Henry Miller Makes a List of “The 100 Books That Influenced Me Most”


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Take a sur­vey of a hun­dred writ­ers from the mid- to late-twen­ti­eth cen­tu­ry about the books that influ­enced them most and you’re bound to find plen­ty of Hen­ry Miller tucked in with the Vic­to­ri­ans, the Rus­sians, and the Beats. The Brook­lyn-raised author of such noto­ri­ous­ly banned nov­els as Trop­ic of Capri­corn and Trop­ic of Can­cer has long appealed to con­tem­po­rary writ­ers not only because of his frank explo­rations of sex­u­al­i­ty and oth­er taboo sub­jects but also because—like so many avant-garde and not so avant-garde writ­ers after him—he had the audac­i­ty to present his own life and loves as lit­er­ary mate­r­i­al. Long before the mem­oir became the dom­i­nant force in Amer­i­can let­ters, with all of the atten­dant con­tro­ver­sies about truth-telling in the form, Miller blend­ed fact and fic­tion in ways that made it hard to tell where one end­ed and the oth­er began.

Miller’s rep­u­ta­tion for liv­ing his fiction—or fic­tion­al­iz­ing his life—may have led many read­ers with only a pass­ing famil­iar­i­ty with his books to regard him as a kind of shame­less self-mythol­o­giz­er. The char­ac­ter­i­za­tion isn’t nec­es­sar­i­ly wrong, but it only cap­tures part of the sto­ry. Like every seri­ous writer, Miller was also a seri­ous read­er, and his work is as much informed by the books he loved as by the women he loved.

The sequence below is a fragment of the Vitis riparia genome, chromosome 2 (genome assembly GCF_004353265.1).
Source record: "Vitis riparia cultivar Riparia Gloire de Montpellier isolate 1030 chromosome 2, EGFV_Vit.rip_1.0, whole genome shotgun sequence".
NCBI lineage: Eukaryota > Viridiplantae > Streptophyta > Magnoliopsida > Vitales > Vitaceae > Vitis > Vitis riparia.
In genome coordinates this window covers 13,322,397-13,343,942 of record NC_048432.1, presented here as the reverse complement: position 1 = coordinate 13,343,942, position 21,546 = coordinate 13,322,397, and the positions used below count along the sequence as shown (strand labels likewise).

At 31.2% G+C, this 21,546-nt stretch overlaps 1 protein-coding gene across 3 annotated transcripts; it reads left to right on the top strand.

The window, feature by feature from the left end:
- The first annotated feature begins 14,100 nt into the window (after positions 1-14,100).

Miller freely acknowl­edged the lit­er­ary rela­tion­ships in his life, the authors who exert­ed influ­ence on his work and whose styles and ideas he bor­rowed and made his own. He wrote an entire book on the sub­ject, The Books in My Life, which Maria Popo­va at Brain Pick­ings describes as “a sin­gu­lar lens on his approach to read­ing.” In the book, Miller’s “cen­tral con­cern is a kind of anato­my of influ­ence,” Popo­va writes, tak­ing a phrase from lit­er­ary crit­ic Harold Bloom.

In his med­i­ta­tion on “his sources of cre­ative spark,” Miller dis­cuss­es at length his ideas about edu­ca­tion, and its many fail­ings. And in the book’s appendix—as if antic­i­pat­ing our cur­rent mania for lists—he makes a com­pre­hen­sive record of “The 100 Books that Influ­enced Me Most.” See Miller’s com­plete list below, and read The Books in My Life free at the Open Library. A fair num­ber of the books on Miller’s list can be found in our col­lec­tion, 800 Free eBooks for iPad, Kin­dle & Oth­er Devices.